Each performance of Wayne McGregor’s Autobiography will be different, since its composition is to be determined by an algorithm based on his genetic code. A computer will select what dance material the audience will see from the 23 sections – the same number as the 23 pairs of chromosomes which make up the human genome. Add in random changes among the ten dancers and the possible permutations run into thousands. The work’s many co-commissioners are guaranteed a unique product, and whatever a reviewer describes will never be the same again.
Autobiography is to be the first in a series of projects exploring dance and genetics. McGregor’s programme notes will doubtless become ever more perplexing for the lay reader/spectator. Basically, what you need to know in advance of watching Autobiography is that there will be 23 unrelated scenes over 80 minutes. Each performance starts and finishes with a solo, so anything else resembling a finale is a false ending.
The number and title of each section is projected at the top of the proscenium arch, giving a possible clue to its content: nature, nurture, traces, memory, ageing. McGregor considers these sections volumes from his life library. He has drawn on personal memories, events and influences (some depicted in snapshots in the programme) while avoiding any self-revelation. Since the order of the scenes is arbitrary, it’s not possible to discern a narrative or rely on spotting intentional parallels between them.
The opening solo, entitled ‘Avatar’, features Jacob O’Connell in a wide repertoire of serpentine moves: gymnastic, martial arts, stag leaps, spins and moments of stillness. He ends as he began, one arm upraised to the overhanging lighting grid. Is he still McGregor’s avatar when he reappears in different contexts or ‘just’ another dancer?
The Sadler’s Wells stage looks spectacular, smokily lit by McGregor’s lighting designer, Lucy Carter. Colours change dramatically in some sections; beams of light isolate pairs of dancers from a waiting ensemble; a bright beacon dazzles the eyes of spectators. The overhanging structure, with rows of pyramid shapes and neon bars, descends in one scene as if to crush the performers beneath, piercing their chests. Its designer, Ben Cullen Williams, and Carter have been working with McGregor, according to the programme note, ‘to develop an ecosystem in which the dance unfolds authentically, interacting in the viewing with a protean and self-determining context.’ Make of that what you will.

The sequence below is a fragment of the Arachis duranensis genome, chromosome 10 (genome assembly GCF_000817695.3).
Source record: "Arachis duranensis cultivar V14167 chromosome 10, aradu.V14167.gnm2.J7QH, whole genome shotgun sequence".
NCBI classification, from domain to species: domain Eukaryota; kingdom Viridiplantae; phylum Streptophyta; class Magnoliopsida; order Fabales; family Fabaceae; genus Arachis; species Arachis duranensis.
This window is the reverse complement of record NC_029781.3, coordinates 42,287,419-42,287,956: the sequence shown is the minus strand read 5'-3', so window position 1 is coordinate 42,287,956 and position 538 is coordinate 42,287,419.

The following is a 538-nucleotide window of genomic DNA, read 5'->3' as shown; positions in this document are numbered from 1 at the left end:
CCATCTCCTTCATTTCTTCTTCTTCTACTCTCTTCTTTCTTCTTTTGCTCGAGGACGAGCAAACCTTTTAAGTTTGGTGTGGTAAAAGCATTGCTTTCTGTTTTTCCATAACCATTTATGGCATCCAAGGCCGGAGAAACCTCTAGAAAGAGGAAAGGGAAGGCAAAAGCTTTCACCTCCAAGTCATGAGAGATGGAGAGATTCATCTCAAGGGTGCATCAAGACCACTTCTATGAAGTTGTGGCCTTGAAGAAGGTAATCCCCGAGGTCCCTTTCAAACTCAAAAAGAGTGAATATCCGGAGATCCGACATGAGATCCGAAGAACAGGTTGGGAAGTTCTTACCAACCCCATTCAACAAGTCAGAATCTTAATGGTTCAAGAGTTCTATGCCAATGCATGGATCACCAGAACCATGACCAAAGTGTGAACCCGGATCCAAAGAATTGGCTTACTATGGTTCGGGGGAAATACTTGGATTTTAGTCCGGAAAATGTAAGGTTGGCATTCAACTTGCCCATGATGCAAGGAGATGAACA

Blackouts indicate changes of scene. So does the music, by electronic composer Jlin, who batters the ears with a metallic racket, squeals, moans and screams, along with pleasanter effects. Baroque music takes over for a trio, a man in a white shirt partnering two women (Jessica Wright and Daniela Neugebauer) in a scene that resembles choreography by Richard Alston. McGregor refers to several other choreographers, Merce Cunningham and William Forsythe among them. A scene involving chairs and altercations between couples resembles a Pina Bausch set of encounters.
Autobiography is unlike more predictable McGregor works in that it hardly resorts to his signature whiplash convulsions, hyper-extensions and manipulative male-female partnering. He uses a lot of same-sex partnering (unless, of course, the algorithm should decide otherwise). A duet for two men is tender, each taking turns to carry the other one like a child in his arms. Two women behave like mother and daughter, tussling while a recorded voice yells ‘Leave me alone’. A trio of men interlock, then one separates, enigmatically watching the other two wrestle aggressively.
Thanks to Carter’s lighting, shading the edges of the stage, dancers appear and vanish unobtrusively. There are still instances, after two people have been engaged in an intimate duet, they then walk away in opposite directions as though they and McGregor had lost interest. It’s all the more distracting because the encounters in his Autobiography do convey emotional meaning. The dancers are no longer cyphers, though their lean, muscular physiques are costumed to minimise their sexual difference.
The women appear bare-chested in sheer flesh-coloured bras. Black and white shirts, skirts and trousers come on and off, perhaps randomly. As an ensemble, they look like a tribe, moving in unison or even in canon – unusually for McGregor. In one sequence (I had stopped looking at the projected titles) they pace in shifting patterns, forwards and backwards and around the perimeter before assembling into a balletic tableau.
Towards the end (at this particular performance), they strip down to bikini bottoms and move in slow motion to mystical music. The stage is suffused in blue light, then raked with searchlights. Heavy breathing on the sound-tape suggests death is imminent. One by one, they walk towards the front, looking meaningfully solemn before departing. Hard to believe that McGregor could be so sentimental. Stony hearted, I had lost patience after more than an hour of unconnected sections. So had other members of the audience, slipping out well before the end.
Though there are magical moments when McGregor seems to be reaching for new ways of communicating through dance, the experience is dulled by the arbitrary structure of his material. Solos have no context and duets lose their initial impact. It may be fascinating for the creator of the piece to discover ever-new relationships between the 23 sequences of his choreographed genome, but those of us in the dark have no diagrams to guide our understanding of his material.